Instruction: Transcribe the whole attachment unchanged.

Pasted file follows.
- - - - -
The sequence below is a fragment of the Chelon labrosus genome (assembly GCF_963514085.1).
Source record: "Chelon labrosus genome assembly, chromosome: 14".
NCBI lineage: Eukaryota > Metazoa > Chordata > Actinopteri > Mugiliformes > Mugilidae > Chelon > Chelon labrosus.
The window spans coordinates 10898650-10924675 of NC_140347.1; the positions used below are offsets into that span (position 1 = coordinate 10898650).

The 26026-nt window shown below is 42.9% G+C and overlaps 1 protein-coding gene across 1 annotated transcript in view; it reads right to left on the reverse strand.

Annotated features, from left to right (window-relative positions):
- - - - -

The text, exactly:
The sequence below is a fragment of the Chelon labrosus genome (assembly GCF_963514085.1).
Source record: "Chelon labrosus genome assembly, chromosome: 14".
NCBI lineage: Eukaryota > Metazoa > Chordata > Actinopteri > Mugiliformes > Mugilidae > Chelon > Chelon labrosus.
The window spans coordinates 10898650-10924675 of NC_140347.1; the positions used below are offsets into that span (position 1 = coordinate 10898650).

The 26026-nt window shown below is 42.9% G+C and overlaps 1 protein-coding gene across 1 annotated transcript in view; it reads right to left on the reverse strand.

Annotated features, from left to right (window-relative positions):